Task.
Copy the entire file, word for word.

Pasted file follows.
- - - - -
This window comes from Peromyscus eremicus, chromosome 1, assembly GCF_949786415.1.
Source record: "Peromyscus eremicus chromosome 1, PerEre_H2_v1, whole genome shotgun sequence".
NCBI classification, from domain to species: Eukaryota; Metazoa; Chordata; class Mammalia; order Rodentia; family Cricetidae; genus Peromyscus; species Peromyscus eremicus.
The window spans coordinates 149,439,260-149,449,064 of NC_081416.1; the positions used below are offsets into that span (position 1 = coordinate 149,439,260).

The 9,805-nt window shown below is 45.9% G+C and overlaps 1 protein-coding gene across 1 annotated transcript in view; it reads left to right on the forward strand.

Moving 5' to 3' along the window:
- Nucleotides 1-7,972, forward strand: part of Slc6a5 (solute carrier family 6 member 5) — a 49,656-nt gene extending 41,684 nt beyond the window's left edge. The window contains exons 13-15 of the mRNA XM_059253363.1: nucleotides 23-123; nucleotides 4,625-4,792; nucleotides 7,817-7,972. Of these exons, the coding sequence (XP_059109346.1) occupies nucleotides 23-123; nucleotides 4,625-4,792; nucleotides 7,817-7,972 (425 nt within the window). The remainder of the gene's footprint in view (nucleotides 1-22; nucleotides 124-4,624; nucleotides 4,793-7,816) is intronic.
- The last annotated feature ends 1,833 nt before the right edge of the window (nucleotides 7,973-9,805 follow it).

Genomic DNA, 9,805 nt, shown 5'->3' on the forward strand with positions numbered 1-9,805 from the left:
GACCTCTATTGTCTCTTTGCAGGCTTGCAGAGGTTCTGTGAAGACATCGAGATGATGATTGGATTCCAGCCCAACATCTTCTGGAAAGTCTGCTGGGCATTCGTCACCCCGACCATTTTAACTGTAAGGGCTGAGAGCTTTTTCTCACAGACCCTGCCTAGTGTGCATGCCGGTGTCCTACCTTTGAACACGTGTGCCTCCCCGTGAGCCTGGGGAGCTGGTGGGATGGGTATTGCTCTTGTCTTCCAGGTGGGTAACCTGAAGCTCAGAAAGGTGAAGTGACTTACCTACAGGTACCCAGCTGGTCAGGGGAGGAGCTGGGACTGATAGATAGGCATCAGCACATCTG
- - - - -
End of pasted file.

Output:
This window comes from Peromyscus eremicus, chromosome 1, assembly GCF_949786415.1.
Source record: "Peromyscus eremicus chromosome 1, PerEre_H2_v1, whole genome shotgun sequence".
NCBI classification, from domain to species: Eukaryota; Metazoa; Chordata; class Mammalia; order Rodentia; family Cricetidae; genus Peromyscus; species Peromyscus eremicus.
The window spans coordinates 149,439,260-149,449,064 of NC_081416.1; the positions used below are offsets into that span (position 1 = coordinate 149,439,260).

The 9,805-nt window shown below is 45.9% G+C and overlaps 1 protein-coding gene across 1 annotated transcript in view; it reads left to right on the forward strand.

Moving 5' to 3' along the window:
- Nucleotides 1-7,972, forward strand: part of Slc6a5 (solute carrier family 6 member 5) — a 49,656-nt gene extending 41,684 nt beyond the window's left edge. The window contains exons 13-15 of the mRNA XM_059253363.1: nucleotides 23-123; nucleotides 4,625-4,792; nucleotides 7,817-7,972. Of these exons, the coding sequence (XP_059109346.1) occupies nucleotides 23-123; nucleotides 4,625-4,792; nucleotides 7,817-7,972 (425 nt within the window). The remainder of the gene's footprint in view (nucleotides 1-22; nucleotides 124-4,624; nucleotides 4,793-7,816) is intronic.
- The last annotated feature ends 1,833 nt before the right edge of the window (nucleotides 7,973-9,805 follow it).

Genomic DNA, 9,805 nt, shown 5'->3' on the forward strand with positions numbered 1-9,805 from the left:
GACCTCTATTGTCTCTTTGCAGGCTTGCAGAGGTTCTGTGAAGACATCGAGATGATGATTGGATTCCAGCCCAACATCTTCTGGAAAGTCTGCTGGGCATTCGTCACCCCGACCATTTTAACTGTAAGGGCTGAGAGCTTTTTCTCACAGACCCTGCCTAGTGTGCATGCCGGTGTCCTACCTTTGAACACGTGTGCCTCCCCGTGAGCCTGGGGAGCTGGTGGGATGGGTATTGCTCTTGTCTTCCAGGTGGGTAACCTGAAGCTCAGAAAGGTGAAGTGACTTACCTACAGGTACCCAGCTGGTCAGGGGAGGAGCTGGGACTGATAGATAGGCATCAGCACATCTG